Later School Start Times Benefit Students’ Health

Leanna Litke, Reporter

Students academic behavior is being tested but the key ingredient to their lack of motivation in school is being overlooked. For middle and high schoolers shortage of sleep is the main issue.
Major health factors are at risk with the prevention of sleep in young teens.
“Chronic sleep loss contributes to higher rates of depression, suicidal ideation, obesity, and high blood pressure. Long-term deprivation has also been shown to be a factor in lower test scores, decreased attention span, tardiness, concentration, and overall academic achievement,” said Jessica Lahey of The Atlantic.
Students aren’t getting the required numbers of sleep they need which is showing higher rates to poor health.
“Based on data about the sleep habits of over 12,000 teens across 11 European countries, researchers found that a student with suicidal thoughts could be predicted to sleep about 36 minutes less each night compared to counterparts with no suicidal thoughts. For teens with severe emotional problems, the amount of sleep lost would be about 30 minutes, on average, each night,” said Reuters Health News
Though we don’t have the numbers showing how many students in schools are suicidal, there are shocking numbers that don’t make those feelings uncommon.
“The annual age adjusted suicide rate is 13.42 per 100,000 individuals, 129 suicides per day” and “based on the 2017 Youth Risk Behaviors Survey, 7.4 percent of youth in grades 9-12 reported that they had made at least one suicidal attempt in the past 12 months,” said The American Foundation for Suicide Prevention.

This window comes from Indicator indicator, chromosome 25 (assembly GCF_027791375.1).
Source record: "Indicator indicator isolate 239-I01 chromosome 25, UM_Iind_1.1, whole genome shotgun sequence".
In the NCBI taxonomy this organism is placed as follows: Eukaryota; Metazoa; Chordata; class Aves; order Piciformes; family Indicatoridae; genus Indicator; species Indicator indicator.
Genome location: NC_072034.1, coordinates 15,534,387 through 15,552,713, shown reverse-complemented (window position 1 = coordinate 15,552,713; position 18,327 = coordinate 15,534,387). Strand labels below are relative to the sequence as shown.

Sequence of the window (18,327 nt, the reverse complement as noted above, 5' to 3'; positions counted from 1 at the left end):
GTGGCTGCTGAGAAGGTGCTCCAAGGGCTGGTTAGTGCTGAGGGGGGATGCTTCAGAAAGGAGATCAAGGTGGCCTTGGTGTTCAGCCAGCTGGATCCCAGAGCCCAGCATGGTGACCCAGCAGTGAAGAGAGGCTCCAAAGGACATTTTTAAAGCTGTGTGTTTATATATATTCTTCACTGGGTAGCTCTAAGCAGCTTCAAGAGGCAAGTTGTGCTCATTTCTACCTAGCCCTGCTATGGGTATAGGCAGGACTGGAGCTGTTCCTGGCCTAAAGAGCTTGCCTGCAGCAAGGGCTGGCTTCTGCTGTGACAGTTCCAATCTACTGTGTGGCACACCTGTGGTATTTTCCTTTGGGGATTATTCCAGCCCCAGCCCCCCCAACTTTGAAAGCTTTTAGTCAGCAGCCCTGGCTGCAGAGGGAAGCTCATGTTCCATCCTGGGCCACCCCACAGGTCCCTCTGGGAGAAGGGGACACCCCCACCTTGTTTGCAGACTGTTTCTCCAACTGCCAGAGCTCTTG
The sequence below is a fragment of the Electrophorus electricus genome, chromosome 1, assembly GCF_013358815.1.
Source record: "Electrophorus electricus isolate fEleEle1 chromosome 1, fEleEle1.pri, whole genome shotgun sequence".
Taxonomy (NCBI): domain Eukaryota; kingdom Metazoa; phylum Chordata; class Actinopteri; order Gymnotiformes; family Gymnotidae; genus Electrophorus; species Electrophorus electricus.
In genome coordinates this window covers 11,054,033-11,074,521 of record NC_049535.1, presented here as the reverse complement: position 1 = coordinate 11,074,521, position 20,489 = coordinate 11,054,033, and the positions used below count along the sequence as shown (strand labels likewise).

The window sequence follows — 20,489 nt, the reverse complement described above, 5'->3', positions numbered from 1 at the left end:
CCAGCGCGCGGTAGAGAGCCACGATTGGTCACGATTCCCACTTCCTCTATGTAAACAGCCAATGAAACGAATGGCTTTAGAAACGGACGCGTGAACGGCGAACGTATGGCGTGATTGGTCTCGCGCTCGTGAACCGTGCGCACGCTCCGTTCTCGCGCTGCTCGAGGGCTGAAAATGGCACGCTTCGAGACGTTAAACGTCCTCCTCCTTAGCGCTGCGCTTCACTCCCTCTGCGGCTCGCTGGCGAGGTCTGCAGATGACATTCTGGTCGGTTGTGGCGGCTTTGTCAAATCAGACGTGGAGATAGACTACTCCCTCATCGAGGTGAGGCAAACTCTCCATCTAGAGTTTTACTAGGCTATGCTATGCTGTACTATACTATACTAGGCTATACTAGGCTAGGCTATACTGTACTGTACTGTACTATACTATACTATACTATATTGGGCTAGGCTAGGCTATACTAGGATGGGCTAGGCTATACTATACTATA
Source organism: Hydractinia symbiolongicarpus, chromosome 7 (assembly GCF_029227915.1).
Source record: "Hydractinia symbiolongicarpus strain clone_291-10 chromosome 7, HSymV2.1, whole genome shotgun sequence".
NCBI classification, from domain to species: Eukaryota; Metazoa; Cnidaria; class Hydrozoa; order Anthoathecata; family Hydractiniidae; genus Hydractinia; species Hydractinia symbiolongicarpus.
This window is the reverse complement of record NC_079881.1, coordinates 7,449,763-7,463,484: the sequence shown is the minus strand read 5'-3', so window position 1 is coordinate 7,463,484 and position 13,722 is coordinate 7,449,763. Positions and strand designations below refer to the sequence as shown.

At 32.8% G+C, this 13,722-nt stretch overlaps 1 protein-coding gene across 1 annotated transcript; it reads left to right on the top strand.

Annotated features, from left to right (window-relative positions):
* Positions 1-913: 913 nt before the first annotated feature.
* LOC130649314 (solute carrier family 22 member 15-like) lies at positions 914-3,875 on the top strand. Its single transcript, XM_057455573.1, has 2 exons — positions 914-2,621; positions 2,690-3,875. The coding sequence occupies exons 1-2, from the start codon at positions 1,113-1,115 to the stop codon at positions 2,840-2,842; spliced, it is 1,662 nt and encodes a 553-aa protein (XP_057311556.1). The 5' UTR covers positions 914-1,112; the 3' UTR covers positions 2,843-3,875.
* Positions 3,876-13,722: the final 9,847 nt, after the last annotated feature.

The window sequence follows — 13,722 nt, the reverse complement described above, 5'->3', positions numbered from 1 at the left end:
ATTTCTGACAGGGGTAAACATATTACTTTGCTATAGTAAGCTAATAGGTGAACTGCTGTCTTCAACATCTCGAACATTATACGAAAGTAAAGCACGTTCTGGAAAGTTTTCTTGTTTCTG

Sadly enough but not shocking, females are at a higher risk than males.
“Female students attempted almost twice as often as male students (9.3% vs. 5.1%),” said the American Foundation for Suicide Prevention.
When questioning students in the Sedro Woolley school district, females were found to have more to say about switching elementary school times with middle and high school starting and end times.
“I think it would be really beneficial for kids my age and older to get up later so we could get those extra hours of sleep,” said Leah Litke from Cascade Middle School.
Girls were also more worried for personal health and school while boys were more focussed on other things.
“Personally, I like the schedule we have for high school, it’s pretty good. So go to bed earlier, welcome to the real world, it’s not going to change. You can get out of school earlier, and if people want to work after school you know it gives them more time and more hours to work, so if we were to get out at 3:30 as opposed to 2:30, say you normally work a 10, you’d have to work to 11 to get the same amount of hours,” Andrew Lohman a Junior said.
Some may have it easier in school, but there still are those issues that most students do face.
“For a long time I did feel alone, but now that I’ve realized every single kid is going through the same thing, everyone’s going through struggles but we don’t really realize it cus it’s a part of our daily life, it’s so normalized now that we don’t take control and care for kids we just say that’s how it is normally, but that’s not the right way to live. We need to be there for everyone, so I think a lot of kids feel alone especially with a lot of things relating to school, but I feel if our schools were there for us we’d feel a lot better about ourselves,” said Leah from CMS.
Kids do go through big changes and waking up early doesn’t help.
“Middle school students, we just got into this whole new world of school and homework and teachers and class periods. We all are just getting used to this new schedule and life… it’s hard and difficult because we are going through these new changes we’ve never felt before or done before and just lack of sleep makes it 10 times worse,” Leah said.
School is tough, the hours students are getting aren’t enough. School is emotional and hurting teens health and students are all for getting rid of this problem which affects many.